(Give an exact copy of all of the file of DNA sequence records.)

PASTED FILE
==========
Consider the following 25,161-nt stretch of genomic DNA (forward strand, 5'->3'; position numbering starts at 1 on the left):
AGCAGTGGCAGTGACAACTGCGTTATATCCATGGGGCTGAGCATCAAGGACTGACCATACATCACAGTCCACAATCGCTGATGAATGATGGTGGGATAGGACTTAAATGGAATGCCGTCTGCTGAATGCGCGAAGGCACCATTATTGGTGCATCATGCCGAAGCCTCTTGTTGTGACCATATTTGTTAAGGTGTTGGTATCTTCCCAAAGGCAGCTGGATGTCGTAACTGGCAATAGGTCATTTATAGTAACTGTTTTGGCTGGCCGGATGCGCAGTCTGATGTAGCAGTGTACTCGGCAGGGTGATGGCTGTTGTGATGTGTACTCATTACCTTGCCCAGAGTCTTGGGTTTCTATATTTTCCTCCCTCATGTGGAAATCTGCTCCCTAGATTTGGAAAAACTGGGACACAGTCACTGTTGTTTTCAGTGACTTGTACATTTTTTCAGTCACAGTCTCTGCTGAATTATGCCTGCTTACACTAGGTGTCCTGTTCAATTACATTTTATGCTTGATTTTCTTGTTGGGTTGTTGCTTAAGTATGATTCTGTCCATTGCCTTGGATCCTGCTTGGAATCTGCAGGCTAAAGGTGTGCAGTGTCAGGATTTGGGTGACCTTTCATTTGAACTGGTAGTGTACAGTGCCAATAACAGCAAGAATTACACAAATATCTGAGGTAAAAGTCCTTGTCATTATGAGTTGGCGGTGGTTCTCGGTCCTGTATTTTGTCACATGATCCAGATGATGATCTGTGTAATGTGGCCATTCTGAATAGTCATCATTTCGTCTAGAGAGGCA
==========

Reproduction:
Consider the following 25,161-nt stretch of genomic DNA (forward strand, 5'->3'; position numbering starts at 1 on the left):
AGCAGTGGCAGTGACAACTGCGTTATATCCATGGGGCTGAGCATCAAGGACTGACCATACATCACAGTCCACAATCGCTGATGAATGATGGTGGGATAGGACTTAAATGGAATGCCGTCTGCTGAATGCGCGAAGGCACCATTATTGGTGCATCATGCCGAAGCCTCTTGTTGTGACCATATTTGTTAAGGTGTTGGTATCTTCCCAAAGGCAGCTGGATGTCGTAACTGGCAATAGGTCATTTATAGTAACTGTTTTGGCTGGCCGGATGCGCAGTCTGATGTAGCAGTGTACTCGGCAGGGTGATGGCTGTTGTGATGTGTACTCATTACCTTGCCCAGAGTCTTGGGTTTCTATATTTTCCTCCCTCATGTGGAAATCTGCTCCCTAGATTTGGAAAAACTGGGACACAGTCACTGTTGTTTTCAGTGACTTGTACATTTTTTCAGTCACAGTCTCTGCTGAATTATGCCTGCTTACACTAGGTGTCCTGTTCAATTACATTTTATGCTTGATTTTCTTGTTGGGTTGTTGCTTAAGTATGATTCTGTCCATTGCCTTGGATCCTGCTTGGAATCTGCAGGCTAAAGGTGTGCAGTGTCAGGATTTGGGTGACCTTTCATTTGAACTGGTAGTGTACAGTGCCAATAACAGCAAGAATTACACAAATATCTGAGGTAAAAGTCCTTGTCATTATGAGTTGGCGGTGGTTCTCGGTCCTGTATTTTGTCACATGATCCAGATGATGATCTGTGTAATGTGGCCATTCTGAATAGTCATCATTTCGTCTAGAGAGGCA